Used Chevrolet Silverado 3500HD Review

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The "HD" part of Chevrolet Silverado 3500HD does not, in fact, indicate that this truck features crystal-clear wide-screen picture quality. In this case we're using the old-fashioned meaning of HD: "Heavy Duty." Thanks to its stiffened suspension, sturdy frame, powerful engine choices and available dual rear wheels, the 3500HD is a true workhorse meant for serious towing and hauling. Having said that, the latest model does offer an HD-quality 8-inch touchscreen, so it's not the one-trick pony it used to be.

Indeed, the Silverado 3500HD has evolved into a multitalented star. Compared to past Silverado trucks, the current model boasts a radically improved interior that enhances this big pickup's desirability. Nonetheless, it will always be the durable, capable mechanicals underneath that keep generations of Chevy loyalists coming back to the gold bowtie. The original definition of "HD" is alive and well in Chevy's toughest truck.

Used Chevrolet Silverado 3500HD Models
The previous-generation Chevy Silverado 3500HD was produced for the 2007-'14 model years. Although its appearance remained largely unchanged, the 2011-'14 truck gained a stronger, fully boxed frame, beefier suspension components and additional electronic aids. The standard engine was initially a 6.0-liter gasoline V8 that made 353 hp and 373 lb-ft of torque, while the 6.6-liter Duramax diesel was rated at 365 hp and 660 lb-ft. The gas V8 crept up to 360 hp and 380 lb-ft for 2010; the Duramax, meanwhile, was overhauled for 2011 and re-rated at 397 hp and 765 lb-ft. Both engines had a six-speed automatic transmission, with the diesel upgrading to an Allison unit with manual shift control.

This 3500HD was available in regular-, extended- or crew cab designs, with rear- or four-wheel drive and optional dual rear wheels. The extended cab, which was dropped for the 2014 model year, employed reverse-opening rear doors. Extended- and crew-cab models were offered in three trim levels: Work Truck, LT and the more luxurious LTZ that featured an upgraded cabin with the same higher-quality dashboard found in the Tahoe and Suburban. The regular cab came in Work Truck and LT trims only.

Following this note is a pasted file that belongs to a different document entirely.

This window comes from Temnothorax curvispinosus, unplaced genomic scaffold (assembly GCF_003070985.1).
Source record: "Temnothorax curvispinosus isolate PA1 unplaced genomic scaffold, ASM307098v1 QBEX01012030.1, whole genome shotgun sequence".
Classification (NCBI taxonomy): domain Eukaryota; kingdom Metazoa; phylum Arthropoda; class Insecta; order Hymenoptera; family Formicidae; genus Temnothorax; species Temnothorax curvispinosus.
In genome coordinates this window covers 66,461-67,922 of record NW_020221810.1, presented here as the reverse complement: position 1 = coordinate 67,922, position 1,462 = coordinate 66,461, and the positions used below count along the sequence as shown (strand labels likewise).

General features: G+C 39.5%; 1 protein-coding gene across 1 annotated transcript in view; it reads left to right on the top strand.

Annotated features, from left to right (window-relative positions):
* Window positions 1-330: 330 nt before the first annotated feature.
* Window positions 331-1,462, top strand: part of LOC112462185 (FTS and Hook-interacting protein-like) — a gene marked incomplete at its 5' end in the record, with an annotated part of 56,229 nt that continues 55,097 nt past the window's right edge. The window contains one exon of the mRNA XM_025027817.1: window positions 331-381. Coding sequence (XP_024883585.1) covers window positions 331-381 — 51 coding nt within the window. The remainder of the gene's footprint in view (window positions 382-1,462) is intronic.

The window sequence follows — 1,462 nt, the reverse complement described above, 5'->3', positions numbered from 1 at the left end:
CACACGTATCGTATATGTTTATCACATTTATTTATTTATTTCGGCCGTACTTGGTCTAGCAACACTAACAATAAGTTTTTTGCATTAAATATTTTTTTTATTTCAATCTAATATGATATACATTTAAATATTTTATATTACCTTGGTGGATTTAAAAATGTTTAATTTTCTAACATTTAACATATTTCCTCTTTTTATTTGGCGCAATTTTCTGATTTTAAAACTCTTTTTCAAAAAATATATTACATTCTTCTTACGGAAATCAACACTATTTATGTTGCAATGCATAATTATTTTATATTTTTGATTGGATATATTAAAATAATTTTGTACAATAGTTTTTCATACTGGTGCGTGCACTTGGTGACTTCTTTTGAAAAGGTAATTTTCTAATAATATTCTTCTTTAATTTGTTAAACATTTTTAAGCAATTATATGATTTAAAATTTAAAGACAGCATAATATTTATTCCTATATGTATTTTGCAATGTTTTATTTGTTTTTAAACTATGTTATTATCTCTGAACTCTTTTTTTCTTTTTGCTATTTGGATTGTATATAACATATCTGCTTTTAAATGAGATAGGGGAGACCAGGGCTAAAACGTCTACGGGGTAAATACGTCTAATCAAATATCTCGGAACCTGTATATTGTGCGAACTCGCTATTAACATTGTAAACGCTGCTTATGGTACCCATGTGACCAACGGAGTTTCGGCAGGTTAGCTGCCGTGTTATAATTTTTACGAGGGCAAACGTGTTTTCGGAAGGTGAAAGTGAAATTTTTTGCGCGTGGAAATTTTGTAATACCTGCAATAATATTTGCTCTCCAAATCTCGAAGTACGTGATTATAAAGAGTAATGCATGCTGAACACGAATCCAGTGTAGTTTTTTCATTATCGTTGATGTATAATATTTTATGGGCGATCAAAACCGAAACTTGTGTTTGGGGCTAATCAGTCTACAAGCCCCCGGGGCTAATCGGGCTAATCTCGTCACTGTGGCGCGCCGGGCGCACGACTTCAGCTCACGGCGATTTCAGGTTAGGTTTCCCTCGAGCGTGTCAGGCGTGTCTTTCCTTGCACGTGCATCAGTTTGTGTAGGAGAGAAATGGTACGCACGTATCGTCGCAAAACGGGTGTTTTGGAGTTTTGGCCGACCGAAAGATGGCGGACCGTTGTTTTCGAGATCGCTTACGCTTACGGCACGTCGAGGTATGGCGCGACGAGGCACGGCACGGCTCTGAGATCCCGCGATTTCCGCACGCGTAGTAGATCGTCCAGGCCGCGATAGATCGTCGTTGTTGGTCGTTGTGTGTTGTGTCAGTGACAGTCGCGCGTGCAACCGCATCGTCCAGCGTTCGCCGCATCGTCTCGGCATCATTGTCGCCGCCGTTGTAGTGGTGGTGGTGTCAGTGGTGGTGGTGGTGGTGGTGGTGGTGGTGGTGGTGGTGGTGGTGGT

In a comparison test of heavy-duty pickups, the mechanically identical GMC Sierra HD came out on top against its Dodge and Ford competitors. Though we found its cabin less inviting, the big GM trucks' recently revised frame, suspension and diesel engines proved hard to beat. Although multigenerational brand loyalty may dictate which heavy-duty pickup you take home, sticking with (or switching to) a used Silverado 3500HD of this vintage would be a solid decision.

Aside from the structural and powertrain updates noted above, changes were minimal during this 3500HD's production run. Most notably, a rearview camera was made available for '09 and the Work Truck got standard air-conditioning for 2010.

From 2001-'06 the truck was known simply as the Chevrolet Silverado 3500. Before 2001, Chevy's full-size pickups had just a C or K designation, with rear-wheel-drive trucks indicated by a "C" (e.g. "C3500") and four-wheel-drive trucks by a "K."

If you are looking for newer years, visit our new Chevrolet Silverado 3500HD page.

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